PROVIDENCE — Lawyers for Civil Rights (LCR) and Tufts Health Plan are offering $1,000 grants to struggling RI minority & women-owned small businesses hard-hit by the COVID-19 pandemic.
Eligible small businesses affected by the coronavirus can apply through LCR | BizGrow for $1,000 to purchase personal protective equipment (PPE), technology allowing their employees to work safely remotely, and other health and wellness-related support to help their reopening. Funding for this initiative is provided by Tufts Health Plan.
“Support for small businesses during this time is crucial,” said Priya Lane, Director of LCR | BizGrow. “This initiative creates a local and national model for direct support to help reopen and kick-start small businesses. We applaud Tufts Health Plan for their visionary leadership in supporting small businesses which make up much of the fabric of Rhode Island’s economy.”
Small businesses can apply through a streamlined online application process. All applications will be considered and are due by Friday, August 7. The support is designed to help secure masks, cleaning supplies, provide a safe work environment or other critical measures in anticipation of small businesses reopening in Rhode Island.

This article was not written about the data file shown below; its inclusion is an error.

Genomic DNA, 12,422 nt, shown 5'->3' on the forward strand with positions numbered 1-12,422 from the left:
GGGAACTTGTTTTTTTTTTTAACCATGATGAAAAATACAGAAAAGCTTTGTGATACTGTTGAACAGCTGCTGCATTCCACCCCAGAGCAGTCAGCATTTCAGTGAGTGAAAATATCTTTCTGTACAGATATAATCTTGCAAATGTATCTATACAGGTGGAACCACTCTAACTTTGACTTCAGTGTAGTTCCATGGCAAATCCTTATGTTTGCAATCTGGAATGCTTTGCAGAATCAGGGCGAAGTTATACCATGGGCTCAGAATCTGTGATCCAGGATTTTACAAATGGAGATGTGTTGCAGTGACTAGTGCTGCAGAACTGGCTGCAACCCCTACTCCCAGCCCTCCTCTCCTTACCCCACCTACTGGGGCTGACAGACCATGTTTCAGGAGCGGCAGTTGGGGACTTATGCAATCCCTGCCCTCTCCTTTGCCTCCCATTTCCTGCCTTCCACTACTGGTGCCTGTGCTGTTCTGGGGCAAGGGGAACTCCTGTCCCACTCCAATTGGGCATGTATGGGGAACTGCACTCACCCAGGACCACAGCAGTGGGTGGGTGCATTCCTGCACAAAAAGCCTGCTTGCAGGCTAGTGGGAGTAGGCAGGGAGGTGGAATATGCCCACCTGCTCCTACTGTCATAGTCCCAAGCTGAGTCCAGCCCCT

“Our involvement with Lawyers for Civil Rights is a true collaboration of like-minded organizations with common goals, all with a mission of improving the health and wellness of our diverse communities,” said Rebecca Rosen, director, business diversity at Tufts Health Plan. “Small businesses, particularly minority and women-owned, are on the front lines of this crisis and have been amongst the hardest hit. We’re proud to be part of this program as the funding will, at least in some small part, help local businesses secure much needed items essential to their recovery without significant administrative burden.”
This R.I. program is an extension of Tufts Health Plan and Lawyers for Civil Rights’ collaboration in Massachusetts, which recently supplied twenty $1,000 grants to a diverse group of small businesses across the Commonwealth; 65 percent of which were female-owned, 45 percent Black-owned, 40 percent Latinx-owned, 15 percent Asian-owned and five percent LGBTQ-owned.
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